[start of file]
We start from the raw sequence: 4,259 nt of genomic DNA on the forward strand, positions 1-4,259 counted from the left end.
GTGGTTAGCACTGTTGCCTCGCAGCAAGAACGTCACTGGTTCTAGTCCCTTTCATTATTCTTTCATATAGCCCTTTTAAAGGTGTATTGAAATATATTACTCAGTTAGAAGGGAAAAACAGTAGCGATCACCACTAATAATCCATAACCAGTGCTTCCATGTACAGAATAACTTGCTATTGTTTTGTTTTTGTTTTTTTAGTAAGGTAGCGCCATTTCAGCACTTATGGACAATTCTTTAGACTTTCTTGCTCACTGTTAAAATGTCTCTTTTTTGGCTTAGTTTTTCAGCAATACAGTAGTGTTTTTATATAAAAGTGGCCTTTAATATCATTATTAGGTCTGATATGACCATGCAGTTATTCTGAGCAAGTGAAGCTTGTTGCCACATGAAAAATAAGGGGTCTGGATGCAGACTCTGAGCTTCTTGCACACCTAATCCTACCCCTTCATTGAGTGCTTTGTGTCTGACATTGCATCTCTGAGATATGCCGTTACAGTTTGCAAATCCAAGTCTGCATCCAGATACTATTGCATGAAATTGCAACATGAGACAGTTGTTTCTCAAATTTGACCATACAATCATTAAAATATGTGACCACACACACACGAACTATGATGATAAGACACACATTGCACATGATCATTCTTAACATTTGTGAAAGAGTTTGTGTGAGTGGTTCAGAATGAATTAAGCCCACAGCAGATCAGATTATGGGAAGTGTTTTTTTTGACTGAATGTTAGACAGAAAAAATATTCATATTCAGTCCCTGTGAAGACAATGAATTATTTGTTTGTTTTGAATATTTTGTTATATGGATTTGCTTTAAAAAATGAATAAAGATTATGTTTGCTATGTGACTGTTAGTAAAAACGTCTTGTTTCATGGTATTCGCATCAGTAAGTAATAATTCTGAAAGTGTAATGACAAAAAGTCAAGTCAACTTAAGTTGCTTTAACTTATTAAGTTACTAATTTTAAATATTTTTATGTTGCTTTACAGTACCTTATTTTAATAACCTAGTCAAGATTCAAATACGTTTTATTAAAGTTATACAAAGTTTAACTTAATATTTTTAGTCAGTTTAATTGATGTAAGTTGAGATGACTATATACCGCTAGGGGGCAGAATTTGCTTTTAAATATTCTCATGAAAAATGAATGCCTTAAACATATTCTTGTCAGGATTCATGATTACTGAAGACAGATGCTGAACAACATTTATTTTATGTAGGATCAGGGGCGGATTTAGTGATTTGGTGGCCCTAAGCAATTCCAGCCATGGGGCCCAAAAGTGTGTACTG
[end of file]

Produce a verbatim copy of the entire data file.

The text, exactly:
We start from the raw sequence: 4,259 nt of genomic DNA on the forward strand, positions 1-4,259 counted from the left end.
GTGGTTAGCACTGTTGCCTCGCAGCAAGAACGTCACTGGTTCTAGTCCCTTTCATTATTCTTTCATATAGCCCTTTTAAAGGTGTATTGAAATATATTACTCAGTTAGAAGGGAAAAACAGTAGCGATCACCACTAATAATCCATAACCAGTGCTTCCATGTACAGAATAACTTGCTATTGTTTTGTTTTTGTTTTTTTAGTAAGGTAGCGCCATTTCAGCACTTATGGACAATTCTTTAGACTTTCTTGCTCACTGTTAAAATGTCTCTTTTTTGGCTTAGTTTTTCAGCAATACAGTAGTGTTTTTATATAAAAGTGGCCTTTAATATCATTATTAGGTCTGATATGACCATGCAGTTATTCTGAGCAAGTGAAGCTTGTTGCCACATGAAAAATAAGGGGTCTGGATGCAGACTCTGAGCTTCTTGCACACCTAATCCTACCCCTTCATTGAGTGCTTTGTGTCTGACATTGCATCTCTGAGATATGCCGTTACAGTTTGCAAATCCAAGTCTGCATCCAGATACTATTGCATGAAATTGCAACATGAGACAGTTGTTTCTCAAATTTGACCATACAATCATTAAAATATGTGACCACACACACACGAACTATGATGATAAGACACACATTGCACATGATCATTCTTAACATTTGTGAAAGAGTTTGTGTGAGTGGTTCAGAATGAATTAAGCCCACAGCAGATCAGATTATGGGAAGTGTTTTTTTTGACTGAATGTTAGACAGAAAAAATATTCATATTCAGTCCCTGTGAAGACAATGAATTATTTGTTTGTTTTGAATATTTTGTTATATGGATTTGCTTTAAAAAATGAATAAAGATTATGTTTGCTATGTGACTGTTAGTAAAAACGTCTTGTTTCATGGTATTCGCATCAGTAAGTAATAATTCTGAAAGTGTAATGACAAAAAGTCAAGTCAACTTAAGTTGCTTTAACTTATTAAGTTACTAATTTTAAATATTTTTATGTTGCTTTACAGTACCTTATTTTAATAACCTAGTCAAGATTCAAATACGTTTTATTAAAGTTATACAAAGTTTAACTTAATATTTTTAGTCAGTTTAATTGATGTAAGTTGAGATGACTATATACCGCTAGGGGGCAGAATTTGCTTTTAAATATTCTCATGAAAAATGAATGCCTTAAACATATTCTTGTCAGGATTCATGATTACTGAAGACAGATGCTGAACAACATTTATTTTATGTAGGATCAGGGGCGGATTTAGTGATTTGGTGGCCCTAAGCAATTCCAGCCATGGGGCCCAAAAGTGTGTACTG